Sammy Sosa will not be prosecuted for perjury. Not that this is news.

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The New York Times’ Michael S. Schmidt reports that the Congressional committee that Sammy Sosa testified before in 2005 — famously speaking in Spanish, rather than English — has decided not to charge Sammy Sosa with perjury despite the fact that he was later revealed to have tested positive for PEDs prior to his testimony.

A couple of things here:

1. I’m not quite sure how this is news. The hearing took place in March 2005. It is now May 2010. The statute of limitations for perjury is five years, so I’m struggling to see how charges could be filed even if they tried. I guess Schmidt is just trying to get back in steroids-writing practice in anticipating of the Roger Clemens business coming soon.

2. Even if the statute hadn’t run, it seems very clear to me that Sosa didn’t lie to the committee despite the fact that he apparently took PEDs of some kind before 2005.

As I wrote last year, it’s not true that Sosa denied taking steroids before Congress. He said
“To be clear, I have never taken illegal
performance-enhancing drugs.” He said “I have not broken the laws of
the United States or the laws of the Dominican Republic.” He said “I
have been
tested as recently as 2004, and I am clean.” Those statements all allow for the possibility
that he used substances that were legal in the Dominican Republic that
would have been illegal to use in the United States, such as steroids or HGH.

We don’t know for sure, though, because neither the members of that Congressional committee nor the multiple lawyers they had on staff, sitting there in the room bothered to ask the basic sorts of
followup questions when faced with obvious qualifications like Sosa was offering. If they had pressed them on it — say, asked him whether he took PEDs, whether legally or illegally, in the United States or at home in the D.R. — he could have been in a serious jam.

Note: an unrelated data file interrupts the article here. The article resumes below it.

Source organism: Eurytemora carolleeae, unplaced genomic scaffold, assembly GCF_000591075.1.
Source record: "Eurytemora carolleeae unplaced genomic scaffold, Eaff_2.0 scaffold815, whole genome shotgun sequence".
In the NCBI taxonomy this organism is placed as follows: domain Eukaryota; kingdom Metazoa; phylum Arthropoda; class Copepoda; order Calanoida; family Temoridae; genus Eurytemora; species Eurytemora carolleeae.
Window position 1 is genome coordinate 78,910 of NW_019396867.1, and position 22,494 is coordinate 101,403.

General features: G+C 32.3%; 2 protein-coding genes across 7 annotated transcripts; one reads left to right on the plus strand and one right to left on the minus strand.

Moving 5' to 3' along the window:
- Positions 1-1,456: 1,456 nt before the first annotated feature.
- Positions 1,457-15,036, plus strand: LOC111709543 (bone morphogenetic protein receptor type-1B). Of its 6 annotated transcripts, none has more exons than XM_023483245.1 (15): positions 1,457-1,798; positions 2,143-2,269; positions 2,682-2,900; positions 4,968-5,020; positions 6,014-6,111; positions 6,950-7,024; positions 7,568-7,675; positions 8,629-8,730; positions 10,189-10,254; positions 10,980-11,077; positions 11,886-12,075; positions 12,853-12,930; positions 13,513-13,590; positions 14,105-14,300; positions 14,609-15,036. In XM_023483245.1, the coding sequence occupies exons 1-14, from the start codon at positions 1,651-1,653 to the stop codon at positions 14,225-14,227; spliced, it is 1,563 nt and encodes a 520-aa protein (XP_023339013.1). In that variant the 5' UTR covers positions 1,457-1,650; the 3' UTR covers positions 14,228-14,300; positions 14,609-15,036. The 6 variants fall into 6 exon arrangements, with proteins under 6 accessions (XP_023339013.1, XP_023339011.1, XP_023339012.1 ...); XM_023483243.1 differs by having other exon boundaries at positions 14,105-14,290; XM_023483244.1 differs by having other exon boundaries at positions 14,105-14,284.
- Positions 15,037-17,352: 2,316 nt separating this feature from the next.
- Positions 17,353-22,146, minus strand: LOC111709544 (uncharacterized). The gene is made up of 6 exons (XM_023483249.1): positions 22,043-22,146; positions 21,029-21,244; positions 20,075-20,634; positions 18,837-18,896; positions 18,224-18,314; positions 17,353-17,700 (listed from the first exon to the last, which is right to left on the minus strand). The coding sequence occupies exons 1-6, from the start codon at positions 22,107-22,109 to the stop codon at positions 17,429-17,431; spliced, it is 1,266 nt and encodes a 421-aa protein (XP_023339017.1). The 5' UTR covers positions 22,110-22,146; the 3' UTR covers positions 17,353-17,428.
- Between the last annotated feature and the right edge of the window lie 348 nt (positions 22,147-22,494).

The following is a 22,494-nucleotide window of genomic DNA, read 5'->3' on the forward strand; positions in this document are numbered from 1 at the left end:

But they didn’t. My theory as to why? They didn’t really care.  As is the case with every other bit of congressional involvement in steroids, the 2005 hearings were designed for P.R. purposes and to show voters that Congressman Whoever knew how to stick it to those cheating ballplayers who defied God, mugged Hank Aaron and pooped in Mom’s apple pie or whatever. It wasn’t a serious legal proceeding and never was meant to be.

Still, Roger Clemens could get charged with perjury sometime soon. But then again, he’s always done things more audaciously than anyone. Including, we may find out, lying.

Rays acquire Peter Bourjos from the White Sox

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The Rays announced on Tuesday that the club acquired outfielder Peter Bourjos from the White Sox in exchange for a player to be named later or cash considerations.

As all three starting outfield jobs in Tampa Bay are spoken for, Bourjos is looking at a bench role to open the 2017 regular season. Last season with the Phillies, Bourjos hit .251/.292/.389 with 20 doubles, 23 RBI, and 40 runs scored in 383 plate appearances. The bat is still weak, but he also still plays solid defense and runs the bases well.

Reds claim Scooter Gennett off waivers from the Brewers

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The Reds claimed second baseman Scooter Gennett off waivers from the Brewers, C. Trent Rosecrans of the Cincinnati Enquirer reported on Tuesday.

Gennett, who turns 27 years old on May 1, was expendable as the Brewers planned to use Jonathan Villar on an everyday basis at second base. He’ll provide infield depth in Cincinnati.

Over parts of four seasons in the majors, Gennett has hit .279/.318/.420 with 35 home runs and 160 RBI in 1,637 plate appearances.